Marijuana Growers Being Forced Indoors

Discussion in 'Marijuana News' started by Superjoint, Jul 8, 2001.

  1. By Marty Roney, Montgomery Advertiser
    Source: Montgomery Advertiser

    Because of the use of airpower to combat drugs, many marijuana growers in Alabama have moved their operations indoors. Pot plants can have a street value of about $2,000 each, said Sgt. Keith Kelley, with the Alabama Bureau of Investigation's Marijuana Eradication Program.
    The success of the program, which uses helicopters and airplanes to spot pot, has forced many growers to tend their crops inside. The state started the eradication program in 1982. Over the past three or four years, the number of "indoor grow" busts has increased, Kelley said.

    "When we first started flying the program, it wasn't unusual to find 20 or 30 acre fields of marijuana. While we still find some large plots from time to time, they are rare," Kelley said.

    Indoor marijuana operations have been on the rise in Autauga and Elmore counties. In 1999 in Autauga County, there were 2,103 marijuana plants found. Two indoor operations netted 1,171 and 852 plants, respectively, ABI figures show.

    "We are seeing more indoor operations," Sheriff Herbie Johnson said. "We credit that directly to the eradication program and consistent drug enforcement throughout the year."

    Johnson says it's not unusual to find operations that include ultraviolet lights on timers, reflective materials on walls and systems that give the plants regular doses of liquid fertilizer. All the special equipment is used to increase yields, just as farmers of legal crops do.

    "You can raise a bunch of plants in a converted bedroom," Johnson said. "The advantages of indoor grow is it's harder for law enforcement to find the plants, and the grower controls the environment. You don't have to worry about drought or someone just stumbling across the plot."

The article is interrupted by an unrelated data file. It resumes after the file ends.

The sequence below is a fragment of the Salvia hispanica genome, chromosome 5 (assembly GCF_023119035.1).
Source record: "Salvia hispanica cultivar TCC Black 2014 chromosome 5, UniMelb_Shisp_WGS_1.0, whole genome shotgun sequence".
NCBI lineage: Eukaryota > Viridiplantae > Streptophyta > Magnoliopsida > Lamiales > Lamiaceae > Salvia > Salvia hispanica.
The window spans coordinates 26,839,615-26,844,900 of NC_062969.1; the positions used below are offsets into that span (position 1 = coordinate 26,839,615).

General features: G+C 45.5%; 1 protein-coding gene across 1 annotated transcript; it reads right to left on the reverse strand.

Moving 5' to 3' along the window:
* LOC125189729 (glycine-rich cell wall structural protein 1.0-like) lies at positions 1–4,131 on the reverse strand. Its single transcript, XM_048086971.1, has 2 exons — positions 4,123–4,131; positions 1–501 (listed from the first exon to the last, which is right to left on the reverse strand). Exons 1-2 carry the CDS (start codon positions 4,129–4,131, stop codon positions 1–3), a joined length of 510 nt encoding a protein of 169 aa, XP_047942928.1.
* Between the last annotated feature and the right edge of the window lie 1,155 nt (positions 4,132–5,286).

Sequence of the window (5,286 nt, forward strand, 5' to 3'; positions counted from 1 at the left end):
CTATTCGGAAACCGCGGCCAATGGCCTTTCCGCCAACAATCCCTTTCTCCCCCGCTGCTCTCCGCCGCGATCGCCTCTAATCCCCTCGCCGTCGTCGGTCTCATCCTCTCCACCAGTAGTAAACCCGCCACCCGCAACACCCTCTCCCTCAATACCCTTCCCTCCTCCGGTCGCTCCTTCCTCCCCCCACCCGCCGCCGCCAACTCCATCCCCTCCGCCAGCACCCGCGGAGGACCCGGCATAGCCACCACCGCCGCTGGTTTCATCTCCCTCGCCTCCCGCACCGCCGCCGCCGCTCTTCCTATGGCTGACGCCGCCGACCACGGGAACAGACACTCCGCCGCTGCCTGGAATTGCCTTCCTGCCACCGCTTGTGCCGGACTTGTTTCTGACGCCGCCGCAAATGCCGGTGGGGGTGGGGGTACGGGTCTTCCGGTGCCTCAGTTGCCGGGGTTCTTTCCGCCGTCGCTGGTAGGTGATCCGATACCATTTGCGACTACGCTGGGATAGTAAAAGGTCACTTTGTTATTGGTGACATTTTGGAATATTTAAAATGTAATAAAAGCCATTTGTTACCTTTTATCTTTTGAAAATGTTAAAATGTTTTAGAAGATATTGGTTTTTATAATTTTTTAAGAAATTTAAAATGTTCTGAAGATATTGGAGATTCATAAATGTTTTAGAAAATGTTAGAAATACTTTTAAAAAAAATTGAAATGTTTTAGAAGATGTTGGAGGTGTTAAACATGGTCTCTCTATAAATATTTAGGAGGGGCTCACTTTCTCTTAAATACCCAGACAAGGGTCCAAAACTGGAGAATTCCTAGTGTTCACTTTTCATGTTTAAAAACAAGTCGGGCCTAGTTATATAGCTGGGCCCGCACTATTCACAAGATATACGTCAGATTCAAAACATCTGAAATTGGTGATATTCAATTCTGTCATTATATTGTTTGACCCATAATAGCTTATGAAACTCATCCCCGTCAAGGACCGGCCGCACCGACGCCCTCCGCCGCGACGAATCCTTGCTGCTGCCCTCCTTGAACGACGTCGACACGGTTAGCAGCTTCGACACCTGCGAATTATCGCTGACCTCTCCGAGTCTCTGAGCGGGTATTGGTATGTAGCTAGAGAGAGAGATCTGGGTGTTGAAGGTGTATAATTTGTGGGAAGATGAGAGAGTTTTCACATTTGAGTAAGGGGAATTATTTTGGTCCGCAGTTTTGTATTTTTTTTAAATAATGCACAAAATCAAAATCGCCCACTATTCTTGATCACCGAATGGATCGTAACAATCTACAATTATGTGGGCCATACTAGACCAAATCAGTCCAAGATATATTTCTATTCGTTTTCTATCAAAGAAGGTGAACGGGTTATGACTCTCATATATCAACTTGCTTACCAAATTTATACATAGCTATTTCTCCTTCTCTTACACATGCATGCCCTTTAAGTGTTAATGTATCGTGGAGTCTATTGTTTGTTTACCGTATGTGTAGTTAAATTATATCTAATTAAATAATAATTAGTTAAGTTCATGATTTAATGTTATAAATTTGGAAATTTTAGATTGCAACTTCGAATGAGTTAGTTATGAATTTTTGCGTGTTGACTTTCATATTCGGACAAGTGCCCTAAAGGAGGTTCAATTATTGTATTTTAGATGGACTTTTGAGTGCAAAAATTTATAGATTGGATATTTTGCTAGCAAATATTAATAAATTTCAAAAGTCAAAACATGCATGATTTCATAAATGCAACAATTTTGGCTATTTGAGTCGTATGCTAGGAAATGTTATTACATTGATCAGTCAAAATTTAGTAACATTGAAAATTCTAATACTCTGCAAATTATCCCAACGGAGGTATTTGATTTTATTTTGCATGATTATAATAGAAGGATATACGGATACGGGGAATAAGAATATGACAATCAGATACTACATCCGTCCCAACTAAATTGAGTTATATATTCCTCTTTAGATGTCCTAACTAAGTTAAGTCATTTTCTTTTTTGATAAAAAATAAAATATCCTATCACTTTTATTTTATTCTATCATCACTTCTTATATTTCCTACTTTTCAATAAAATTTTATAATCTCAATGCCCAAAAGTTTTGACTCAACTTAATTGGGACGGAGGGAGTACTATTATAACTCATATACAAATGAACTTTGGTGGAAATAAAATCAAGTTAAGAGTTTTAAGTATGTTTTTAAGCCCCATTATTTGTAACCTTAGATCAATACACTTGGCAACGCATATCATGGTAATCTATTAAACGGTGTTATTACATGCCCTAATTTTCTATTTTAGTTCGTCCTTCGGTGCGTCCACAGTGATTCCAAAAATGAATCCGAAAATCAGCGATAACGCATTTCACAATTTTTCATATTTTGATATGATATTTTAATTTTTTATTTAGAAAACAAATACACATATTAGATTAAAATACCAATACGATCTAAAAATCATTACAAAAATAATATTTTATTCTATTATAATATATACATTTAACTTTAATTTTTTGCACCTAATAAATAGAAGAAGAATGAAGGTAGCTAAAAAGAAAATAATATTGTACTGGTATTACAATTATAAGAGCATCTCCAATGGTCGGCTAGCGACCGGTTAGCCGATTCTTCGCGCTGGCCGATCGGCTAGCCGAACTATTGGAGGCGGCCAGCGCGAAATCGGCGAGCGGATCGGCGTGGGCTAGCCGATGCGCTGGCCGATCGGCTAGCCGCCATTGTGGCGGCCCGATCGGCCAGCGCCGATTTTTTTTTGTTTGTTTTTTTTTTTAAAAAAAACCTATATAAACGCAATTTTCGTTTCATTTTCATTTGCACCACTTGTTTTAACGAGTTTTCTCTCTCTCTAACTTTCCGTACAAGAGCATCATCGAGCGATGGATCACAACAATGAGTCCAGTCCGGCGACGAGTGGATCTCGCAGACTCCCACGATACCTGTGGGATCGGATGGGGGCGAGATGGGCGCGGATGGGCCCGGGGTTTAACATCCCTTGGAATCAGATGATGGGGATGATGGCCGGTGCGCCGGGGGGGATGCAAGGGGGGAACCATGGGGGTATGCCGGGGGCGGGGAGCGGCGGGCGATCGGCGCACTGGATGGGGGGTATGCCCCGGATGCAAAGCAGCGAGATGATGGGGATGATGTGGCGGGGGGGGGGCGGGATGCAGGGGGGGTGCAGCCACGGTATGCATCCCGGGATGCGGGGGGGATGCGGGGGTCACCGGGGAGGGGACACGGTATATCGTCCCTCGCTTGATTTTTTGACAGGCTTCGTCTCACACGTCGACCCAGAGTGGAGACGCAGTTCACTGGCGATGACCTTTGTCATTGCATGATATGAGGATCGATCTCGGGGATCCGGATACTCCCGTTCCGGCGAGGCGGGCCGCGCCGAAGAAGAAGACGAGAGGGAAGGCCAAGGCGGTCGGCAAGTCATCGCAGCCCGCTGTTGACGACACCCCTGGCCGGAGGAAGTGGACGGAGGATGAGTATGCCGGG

So what's law enforcement's best tool for combating the new threat? Good, old-fashioned police work, said Elmore County Sheriff Bill Franklin.

    Last week Franklin's department arrested a Tallassee woman after discovering 70 marijuana plants growing in her attic.

    "You work your intelligence gathering just like you do in any crime," he said. "It's human nature not to keep secrets. Somebody who is growing inside is going to talk sooner or later to a friend. That friend is going to talk. We get that information and use good investigative techniques to build a case. We gather enough evidence to get a search warrant and hit the grower."

    Recently, the U.S. Supreme Court ruled that the use of heat detection devices from outside the home violates the constitutional protection against illegal searches. Most indoor growers elevate the temperature in rooms where pot is cultivated. Infrared radar can detect the hot spots.

    Indoor operations may be on the rise, but that doesn't mean the old-fashioned method of outdoor plots is a thing of the past. Matthew Brown of Montgomery discovered about a dozen marijuana plants last fall growing on hunting club property near the Montgomery and Lowndes county lines.

    "We were bushhogging brush getting ready to plant food plots for deer season," he said. "The plants were spread out around the edge of an opening in the woods. We knew what they were when we saw them. We just bushhogged the pot along with the goldenrod and ragweed. I would have liked to have seen the growers' faces when they snuck back on the place and saw what we did."

    Source: Montgomery Advertiser (AL)
    Author: Marty Roney
    Published: July 6, 2001
    Copyright: 2001 The Advertiser Co.

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